To the east grew the diverse communities of Elyria and Swansea. Elyria was incorporated in 1890, immediately east of the present stockyards, which today borders Brighton Boulevard and the eastern boundary of the National Western Center Campus. Swansea sits beyond Elyria, east of York Street and was founded in 1870.
These regions were originally occupied by Slavic immigrants who were within walking distance to work in the industrial and meat packing plants. These growing communities built schools, churches, and neighborhood stores that were accessible and welcoming to the newcomers in the area. On the opposite side of the future National Western Center, to the west of the South Platte River, is the community of Globeville. This region was originally established in 1891 to provide homes for the workers of the Holden Smelter, and the area was home to many Polish immigrants in its early years.
Together, the stockyards, meat packing plants, and smelters created a strong and bustling economic center in the early 1900s, enabling the vibrant and resilient surrounding residential communities to grow and flourish for many years. Expansions in all three communities continued throughout World Wars I and II, and population shifts brought greater diversification and a strong Latino population and influence to the area.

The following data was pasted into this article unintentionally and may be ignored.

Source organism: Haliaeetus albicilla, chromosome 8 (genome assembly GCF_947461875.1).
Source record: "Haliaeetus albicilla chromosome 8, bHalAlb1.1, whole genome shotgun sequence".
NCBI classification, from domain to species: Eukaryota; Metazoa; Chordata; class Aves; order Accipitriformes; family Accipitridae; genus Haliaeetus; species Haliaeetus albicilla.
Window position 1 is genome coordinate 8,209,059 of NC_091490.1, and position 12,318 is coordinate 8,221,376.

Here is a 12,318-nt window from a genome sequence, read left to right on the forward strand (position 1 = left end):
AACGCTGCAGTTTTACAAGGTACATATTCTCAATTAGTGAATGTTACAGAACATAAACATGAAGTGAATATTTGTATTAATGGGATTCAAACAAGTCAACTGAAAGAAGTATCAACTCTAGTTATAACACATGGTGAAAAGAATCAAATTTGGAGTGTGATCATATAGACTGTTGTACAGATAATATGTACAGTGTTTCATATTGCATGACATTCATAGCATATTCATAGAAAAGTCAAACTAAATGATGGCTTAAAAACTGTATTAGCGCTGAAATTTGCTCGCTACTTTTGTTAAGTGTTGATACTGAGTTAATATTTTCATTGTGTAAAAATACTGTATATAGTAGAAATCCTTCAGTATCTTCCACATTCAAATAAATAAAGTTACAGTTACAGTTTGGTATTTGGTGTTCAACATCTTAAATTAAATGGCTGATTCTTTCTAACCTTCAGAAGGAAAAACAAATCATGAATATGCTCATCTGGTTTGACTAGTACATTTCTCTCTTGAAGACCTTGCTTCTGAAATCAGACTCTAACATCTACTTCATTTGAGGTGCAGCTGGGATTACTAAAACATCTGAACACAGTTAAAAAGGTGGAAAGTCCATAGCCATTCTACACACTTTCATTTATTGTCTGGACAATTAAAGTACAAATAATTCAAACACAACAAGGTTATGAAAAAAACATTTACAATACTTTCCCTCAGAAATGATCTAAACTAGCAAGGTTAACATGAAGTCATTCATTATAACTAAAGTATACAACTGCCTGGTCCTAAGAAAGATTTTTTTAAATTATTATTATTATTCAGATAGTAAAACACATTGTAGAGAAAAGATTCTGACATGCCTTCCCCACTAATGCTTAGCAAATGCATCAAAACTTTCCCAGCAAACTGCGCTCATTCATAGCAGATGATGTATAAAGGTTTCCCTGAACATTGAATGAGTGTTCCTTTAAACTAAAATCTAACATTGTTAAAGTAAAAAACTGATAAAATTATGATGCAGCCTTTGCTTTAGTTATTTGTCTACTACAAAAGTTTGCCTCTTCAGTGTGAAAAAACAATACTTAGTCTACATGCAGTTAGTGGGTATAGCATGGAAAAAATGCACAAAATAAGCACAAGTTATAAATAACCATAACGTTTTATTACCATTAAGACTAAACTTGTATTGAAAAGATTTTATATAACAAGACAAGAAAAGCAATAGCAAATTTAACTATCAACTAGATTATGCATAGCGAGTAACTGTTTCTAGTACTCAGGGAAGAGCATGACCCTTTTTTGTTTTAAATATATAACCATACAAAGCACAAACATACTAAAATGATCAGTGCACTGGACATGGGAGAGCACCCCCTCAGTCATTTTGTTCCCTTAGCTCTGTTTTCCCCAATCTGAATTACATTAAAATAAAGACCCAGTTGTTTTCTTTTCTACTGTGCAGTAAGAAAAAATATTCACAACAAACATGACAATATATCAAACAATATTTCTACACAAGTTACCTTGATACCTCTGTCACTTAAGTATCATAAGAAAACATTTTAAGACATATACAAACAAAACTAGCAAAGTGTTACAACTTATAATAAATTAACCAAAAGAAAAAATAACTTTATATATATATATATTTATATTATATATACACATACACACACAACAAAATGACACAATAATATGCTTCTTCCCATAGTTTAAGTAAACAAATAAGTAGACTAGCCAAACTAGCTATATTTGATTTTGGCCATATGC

These historic neighborhoods proved their resilience through industrial shifts that brought new challenges in the mid-1900s. Greater automation and the relocation of meat packing plants out of the city meant lost jobs and changing economies in the region. The physical landscape experienced a shift, too, with the construction of Interstate 70 in 1964. The demographics also changed. Currently, Globeville’s population is 68% Hispanic and Elyria Swansea’s population is 81% Hispanic. The community continues to be welcoming to immigrants and pride themselves on being family friendly. Learn more about the neighborhoods through the Denver Public Library.
Despite drastic changes, individuals in these communities resolved to revitalize their corner of Denver. The historic buildings and features that remain on the National Western Center site directly tell the story of the stockyard and early show days. These same features also tell the story of the surrounding residential neighborhoods as longstanding landmarks of community and prosperity.
As the days of flooded stock yards and daily livestock trades began to fade from memory, transformations were made to the site to allow for the expansion and progress of the National Western Stock Show. New facilities added between 1973 and 1995 allowed for growth and modernization into diverse areas of agriculture. The addition of the Hall of Education, Beef Palace and the National Western Club in 1973, the Expo Hall and Stadium Hall in 1991, and the Events Center, paddock and Horse Barn in 1995 all brought new visitors and opportunities for the complex. Improved access was aided by the reconstruction of the I-70 viaduct west of Brighton Boulevard in 2000.